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Delayed Growth: Causes, Symptoms, and Diagnosis


If your child isn’t growing at the normal rate for their age, they have a growth delay. You may notice it yourself or their doctor may notice it during a routine exam. Their growth delay may occur due to an underlying health condition. In some cases, early treatment can help them reach a normal or near normal height.

If you suspect your child isn’t growing at a normal rate, make an appointment with their doctor. It may be a sign of other problems.

Symptoms associated with delayed growth

If your child is smaller than other children their age, they may have a growth problem. It’s typically considered a medical issue if they’re the same size as children who are two or more years younger than they are, particularly if their rate of growth is slow as well.

Depending on the underlying cause of their growth delay, they may have other symptoms:

  • If they have certain forms of dwarfism, the size of their arms or legs may be out of normal proportion to their torso.
  • If low levels of the hormone thyroxine are causing their growth delay, they may experience a loss of energy, constipation, dry skin, dry hair, and trouble staying warm.
  • If they have low levels of GH, it can affect the growth of their face, causing your child to look abnormally young.
  • If their delayed growth is caused by stomach or bowel disease, they may have blood in their stool, diarrhea, constipation, vomiting, or nausea.

Causes of delayed growth

Delayed growth can have a wide variety of causes, including:

  • a family history of growth delays
  • smaller birth and fetal weight
  • low levels of GH
  • low levels of thyroxine due to hypothyroidism
  • Turner syndrome, which is a genetic condition that affects females who are missing some or all of one X chromosome
  • Down syndrome, which is a genetic condition in which individuals have 47 chromosomes instead of the usual 46
  • skeletal dysplasia, which is a group of conditions that cause problems with bone growth
  • certain types of anemia, such as sickle cell anemia
  • kidney, heart, digestive, or lung diseases
  • the use of certain drugs by their birth mother while she was pregnant
  • poor nutrition
  • severe stress

Diagnosis of delayed growth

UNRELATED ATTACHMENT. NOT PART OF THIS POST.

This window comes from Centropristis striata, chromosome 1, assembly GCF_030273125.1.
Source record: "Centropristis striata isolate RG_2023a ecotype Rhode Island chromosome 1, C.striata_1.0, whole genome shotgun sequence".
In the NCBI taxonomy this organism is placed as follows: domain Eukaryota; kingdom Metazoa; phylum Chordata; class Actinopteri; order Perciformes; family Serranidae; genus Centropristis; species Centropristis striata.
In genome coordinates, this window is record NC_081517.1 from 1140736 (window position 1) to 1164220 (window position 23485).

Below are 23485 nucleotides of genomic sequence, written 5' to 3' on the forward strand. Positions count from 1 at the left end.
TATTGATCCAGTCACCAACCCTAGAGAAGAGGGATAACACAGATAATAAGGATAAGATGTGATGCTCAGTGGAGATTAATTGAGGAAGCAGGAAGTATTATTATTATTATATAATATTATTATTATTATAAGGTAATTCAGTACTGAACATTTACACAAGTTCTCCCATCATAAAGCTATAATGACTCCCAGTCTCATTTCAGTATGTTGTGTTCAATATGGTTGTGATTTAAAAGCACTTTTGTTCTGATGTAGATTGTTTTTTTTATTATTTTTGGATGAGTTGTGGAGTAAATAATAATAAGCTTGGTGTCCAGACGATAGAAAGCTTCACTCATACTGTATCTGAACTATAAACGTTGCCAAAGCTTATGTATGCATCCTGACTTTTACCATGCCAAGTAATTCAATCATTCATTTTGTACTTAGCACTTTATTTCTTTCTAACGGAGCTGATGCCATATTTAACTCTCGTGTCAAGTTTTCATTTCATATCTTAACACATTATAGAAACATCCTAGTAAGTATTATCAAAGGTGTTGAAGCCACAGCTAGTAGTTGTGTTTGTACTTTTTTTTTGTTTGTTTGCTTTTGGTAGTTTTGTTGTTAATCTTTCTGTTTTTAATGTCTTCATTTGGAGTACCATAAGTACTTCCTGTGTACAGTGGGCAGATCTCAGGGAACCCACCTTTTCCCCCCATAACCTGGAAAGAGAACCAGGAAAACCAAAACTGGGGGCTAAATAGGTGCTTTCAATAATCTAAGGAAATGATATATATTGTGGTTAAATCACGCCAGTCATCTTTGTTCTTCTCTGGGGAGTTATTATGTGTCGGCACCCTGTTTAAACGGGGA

Your child’s doctor will likely start by taking a detailed medical history. They’ll collect information about your child’s personal and family health history, including:

  • the birth mother’s pregnancy
  • their length and weight at birth
  • the heights of other people in their family
  • information about other family members who’ve experienced growth delays

Their doctor may also chart your child’s growth for six months or more.

Certain tests and imaging studies can also help their doctor develop a diagnosis. A hand and wrist X-ray can provide important information about your child’s bone development in relationship to their age. Blood tests can pick up problems with hormone imbalances or help detect certain diseases of the:

  • stomach
  • bowel
  • kidney
  • bone

In some cases, the doctor may ask your child to stay overnight in the hospital for blood testing because about two-thirds of growth hormone (GH) production happens while your child sleeps.

In some cases, delayed growth and small stature may be an expected part of a syndrome that your child has already been diagnosed with, such as Down syndrome or Turner syndrome.

Treatment for delayed growth

Your child’s treatment plan will depend on the cause of their delayed growth. Treating the underlying causes may help them start growing normally.

For example, if your child is diagnosed with a GH deficiency, their doctor may recommend giving them injections of GH at home. They may ask you to give them shots three times per week or as often as every day. This treatment will likely continue for several years as your child continues to grow.

What is the outlook for children with delayed growth?

Your child’s outlook will depend on the cause of their growth delay and when they begin treatment. If their condition is diagnosed and treated early, they may reach normal or near normal height. Waiting too long to start treatment can raise their risk of short stature and other complications. Once the growth plates at the end of their bones have closed in young adulthood, they won’t experience any further growth.

Ask your child’s doctor for more information about their specific condition, treatment plan, and outlook. They can help you understand your child’s chances of reaching a normal height, as well as their risk of potential complications.

Content licensed from:

Written by: Holly McGurgan
Medically reviewed on: Aug 05, 2016: Karen Gill, MD

This feature is for informational purposes only and should not be used to replace the care and information received from your health care provider. Please consult a health care professional with any health concerns you may have.
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